When I was a freshman journalism major, the teacher asked what I thought was a trick question:
What’s the number-one news story today ?
(It was a big deal to get this question right: the professor worked at a large radio station and always had lots of swag to give away. The person who responded correctly would receive a coffee mug.)
I don’t remember the various answers that were called out. But I do remember the hunky guy across the aisle asking if it were about rain.
He almost got the mug.
The answer: the weather.
Weather is all the rage. It’s the first thing people want to know when they get up in the morning. It’s what they wait for on the evening news each night. Some folks get email alerts or install browser plugins so that they’ll always know what to expect. It’s imperative to know whether or not to carry an umbrella tomorrow, or if they should stay in for lunch. Vacations are planned around it.
(I myself have driven as many as six hours in pursuit of sunshine.)
We no longer think of weather as a gift (or scourge) of the gods, yet the elements are still credited with significance in our lives. On the eve of my wedding, during the rehearsal and dinner afterward, the skies opened up and rain came down so hard and fast that the streets of Baltimore were flooded. Water rose atop the curbs and gushed over the sidewalks.
Worried. I was worried about the morning. Okay, I was a little excited about the storm, I admit, but I certainly didn’t want a torrential downpour on the day of my wedding. What would that signify? I thought. Who wants to begin a life of marital bliss with that kind of omen?
Here’s Your Prompt: Think of a time when the weather — or the elements in general — played a major role in your life. You don’t have to choose a significant event, like a wedding, but any situation in which the weather was pivotal.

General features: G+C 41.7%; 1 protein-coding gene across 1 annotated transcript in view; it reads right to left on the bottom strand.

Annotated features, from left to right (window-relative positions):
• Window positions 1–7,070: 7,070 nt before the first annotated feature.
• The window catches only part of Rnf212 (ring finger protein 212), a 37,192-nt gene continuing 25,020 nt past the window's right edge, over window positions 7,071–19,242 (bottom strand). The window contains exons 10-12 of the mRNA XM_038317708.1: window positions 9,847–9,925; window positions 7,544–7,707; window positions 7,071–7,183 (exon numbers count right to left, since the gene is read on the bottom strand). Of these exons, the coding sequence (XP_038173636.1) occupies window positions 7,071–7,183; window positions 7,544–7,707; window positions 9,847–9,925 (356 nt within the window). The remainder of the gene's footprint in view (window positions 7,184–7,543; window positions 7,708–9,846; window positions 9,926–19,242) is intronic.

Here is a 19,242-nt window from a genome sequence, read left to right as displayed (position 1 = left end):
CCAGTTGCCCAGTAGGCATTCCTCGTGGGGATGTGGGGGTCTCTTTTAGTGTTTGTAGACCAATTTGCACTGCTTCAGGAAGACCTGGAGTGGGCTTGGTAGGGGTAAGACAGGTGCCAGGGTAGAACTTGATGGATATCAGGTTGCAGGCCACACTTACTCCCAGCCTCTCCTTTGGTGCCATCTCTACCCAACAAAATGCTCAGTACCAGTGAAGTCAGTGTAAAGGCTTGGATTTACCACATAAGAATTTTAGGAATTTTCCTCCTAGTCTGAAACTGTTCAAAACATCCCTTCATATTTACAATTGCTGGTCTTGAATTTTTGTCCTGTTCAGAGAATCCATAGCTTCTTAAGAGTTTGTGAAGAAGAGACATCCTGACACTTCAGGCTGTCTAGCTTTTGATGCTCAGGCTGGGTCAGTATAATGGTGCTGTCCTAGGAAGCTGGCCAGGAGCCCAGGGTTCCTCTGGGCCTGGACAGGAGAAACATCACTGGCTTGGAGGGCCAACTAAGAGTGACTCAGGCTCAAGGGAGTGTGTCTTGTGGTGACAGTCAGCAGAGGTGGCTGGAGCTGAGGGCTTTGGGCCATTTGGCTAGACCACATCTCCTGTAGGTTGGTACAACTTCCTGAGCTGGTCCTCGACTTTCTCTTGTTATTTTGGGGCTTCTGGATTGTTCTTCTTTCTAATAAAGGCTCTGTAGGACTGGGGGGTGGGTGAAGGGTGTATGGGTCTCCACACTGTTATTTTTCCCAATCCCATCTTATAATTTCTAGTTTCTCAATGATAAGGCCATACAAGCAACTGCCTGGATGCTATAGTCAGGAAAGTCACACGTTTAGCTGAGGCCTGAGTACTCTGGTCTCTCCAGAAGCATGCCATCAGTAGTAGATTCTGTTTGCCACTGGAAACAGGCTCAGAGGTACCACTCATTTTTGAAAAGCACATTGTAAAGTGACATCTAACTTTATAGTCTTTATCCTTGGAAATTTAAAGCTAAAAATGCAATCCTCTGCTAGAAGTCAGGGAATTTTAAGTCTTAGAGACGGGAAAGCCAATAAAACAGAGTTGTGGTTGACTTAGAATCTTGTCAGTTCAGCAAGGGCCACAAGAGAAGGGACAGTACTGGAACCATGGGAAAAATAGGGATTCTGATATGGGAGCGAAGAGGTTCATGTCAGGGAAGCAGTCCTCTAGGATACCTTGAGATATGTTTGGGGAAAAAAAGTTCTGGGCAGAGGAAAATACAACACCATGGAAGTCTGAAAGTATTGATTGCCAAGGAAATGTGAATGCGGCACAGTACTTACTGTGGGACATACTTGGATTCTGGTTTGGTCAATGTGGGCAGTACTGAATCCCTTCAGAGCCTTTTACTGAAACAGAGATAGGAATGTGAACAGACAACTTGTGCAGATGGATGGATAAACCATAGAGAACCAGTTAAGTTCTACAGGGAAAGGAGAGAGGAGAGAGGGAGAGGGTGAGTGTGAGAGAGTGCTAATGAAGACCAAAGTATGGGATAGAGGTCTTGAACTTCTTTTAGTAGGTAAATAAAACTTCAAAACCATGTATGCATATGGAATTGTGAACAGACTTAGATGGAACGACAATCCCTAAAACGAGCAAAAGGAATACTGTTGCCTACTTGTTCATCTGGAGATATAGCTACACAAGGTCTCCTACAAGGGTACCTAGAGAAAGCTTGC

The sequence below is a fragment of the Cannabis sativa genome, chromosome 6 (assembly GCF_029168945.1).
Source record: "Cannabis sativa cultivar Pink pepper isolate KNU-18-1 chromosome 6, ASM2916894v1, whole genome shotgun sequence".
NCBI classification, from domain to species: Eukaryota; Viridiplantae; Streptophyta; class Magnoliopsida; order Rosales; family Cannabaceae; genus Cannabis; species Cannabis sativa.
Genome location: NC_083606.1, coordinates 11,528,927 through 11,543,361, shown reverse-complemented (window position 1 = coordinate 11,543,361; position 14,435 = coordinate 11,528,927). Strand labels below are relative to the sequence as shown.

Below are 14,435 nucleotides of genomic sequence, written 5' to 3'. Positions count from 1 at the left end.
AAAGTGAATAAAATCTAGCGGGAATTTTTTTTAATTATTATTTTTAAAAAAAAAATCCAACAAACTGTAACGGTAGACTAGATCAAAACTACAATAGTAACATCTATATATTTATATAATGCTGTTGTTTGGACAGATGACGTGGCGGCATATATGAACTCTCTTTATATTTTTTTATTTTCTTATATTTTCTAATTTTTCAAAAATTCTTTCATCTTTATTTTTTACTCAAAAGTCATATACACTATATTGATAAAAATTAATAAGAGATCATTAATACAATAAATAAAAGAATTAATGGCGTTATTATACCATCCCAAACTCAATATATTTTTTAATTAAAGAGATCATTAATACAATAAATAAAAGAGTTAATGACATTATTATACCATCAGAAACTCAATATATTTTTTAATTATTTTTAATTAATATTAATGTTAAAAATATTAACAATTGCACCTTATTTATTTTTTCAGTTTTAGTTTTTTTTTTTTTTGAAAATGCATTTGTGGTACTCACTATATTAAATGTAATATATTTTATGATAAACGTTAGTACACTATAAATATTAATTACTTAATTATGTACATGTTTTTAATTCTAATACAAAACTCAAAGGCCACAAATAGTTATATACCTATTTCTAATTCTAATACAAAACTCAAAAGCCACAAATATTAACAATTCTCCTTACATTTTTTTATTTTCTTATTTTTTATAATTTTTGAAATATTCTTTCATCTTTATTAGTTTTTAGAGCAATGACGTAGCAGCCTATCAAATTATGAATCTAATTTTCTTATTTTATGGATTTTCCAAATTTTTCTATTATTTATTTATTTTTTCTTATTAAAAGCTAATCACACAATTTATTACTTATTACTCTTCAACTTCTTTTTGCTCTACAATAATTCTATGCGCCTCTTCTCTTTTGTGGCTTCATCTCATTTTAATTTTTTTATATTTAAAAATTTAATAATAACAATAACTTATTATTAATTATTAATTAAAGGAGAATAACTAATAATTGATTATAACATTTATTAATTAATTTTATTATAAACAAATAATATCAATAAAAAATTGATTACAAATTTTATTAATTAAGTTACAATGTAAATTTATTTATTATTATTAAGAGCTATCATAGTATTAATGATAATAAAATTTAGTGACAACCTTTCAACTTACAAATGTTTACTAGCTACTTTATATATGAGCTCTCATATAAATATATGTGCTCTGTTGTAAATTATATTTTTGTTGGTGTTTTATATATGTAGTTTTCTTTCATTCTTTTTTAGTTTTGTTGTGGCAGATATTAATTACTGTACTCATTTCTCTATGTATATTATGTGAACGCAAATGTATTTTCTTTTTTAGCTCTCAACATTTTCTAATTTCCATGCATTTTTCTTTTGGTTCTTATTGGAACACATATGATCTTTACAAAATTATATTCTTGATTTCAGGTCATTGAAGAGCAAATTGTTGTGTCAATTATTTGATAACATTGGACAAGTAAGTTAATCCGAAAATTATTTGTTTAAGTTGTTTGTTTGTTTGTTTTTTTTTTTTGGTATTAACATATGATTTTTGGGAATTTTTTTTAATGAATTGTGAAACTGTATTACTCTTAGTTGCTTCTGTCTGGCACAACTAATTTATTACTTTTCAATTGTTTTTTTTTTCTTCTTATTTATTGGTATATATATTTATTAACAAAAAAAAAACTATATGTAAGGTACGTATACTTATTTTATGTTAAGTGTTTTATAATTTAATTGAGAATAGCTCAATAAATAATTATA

Be creative. Discard the first three events that come to mind (I’ll bet they’ll be similar to my own weak example: it rained when I was looking for sunshine). Maybe you got snowed in at a friend’s house. What happened? Maybe February has been 27 days of bleak, watery daylight and sleet, but the 28th dawned bright and clear and seventy-two degrees. How did you take advantage of it? Maybe that flash-flood washed away the pick-up, but it saved the crops.
If you’ve never been affected in your life (really?) by the weather, make something up:
- Pretend you’re in high school serving detention with someone you despise and a freak storm blows the electricity. The teacher goes off to find some flashlights and you’re stuck with that person, in the dark, and it’s getting stuffy in the classroom without any airflow. Write the conversation you might have.
- Pretend it’s October and you’re walking outside in a crisp autumn night. Is there a moon in the sky, or cloud cover? What do you hear and smell? Are leaves burning? Does the wind rustle the leaves? Are you scared? Or, does the cool air invigorate you? What goes through your mind as you experience the elements?
- It’s snowing: tiny flurries spiraling down out of the sky, blanketing the ground and lessening visibility. Three feet or more has been predicted, and you can’t help yourself, you’re as giddy as a kid. With that kind of weather, you know that secondary roads will be blocked: you won’t have to go to work. But you wake up in the morning and there’s only a dusting. You’re groggy and disappointed, and you have to head off to work. Write all about it.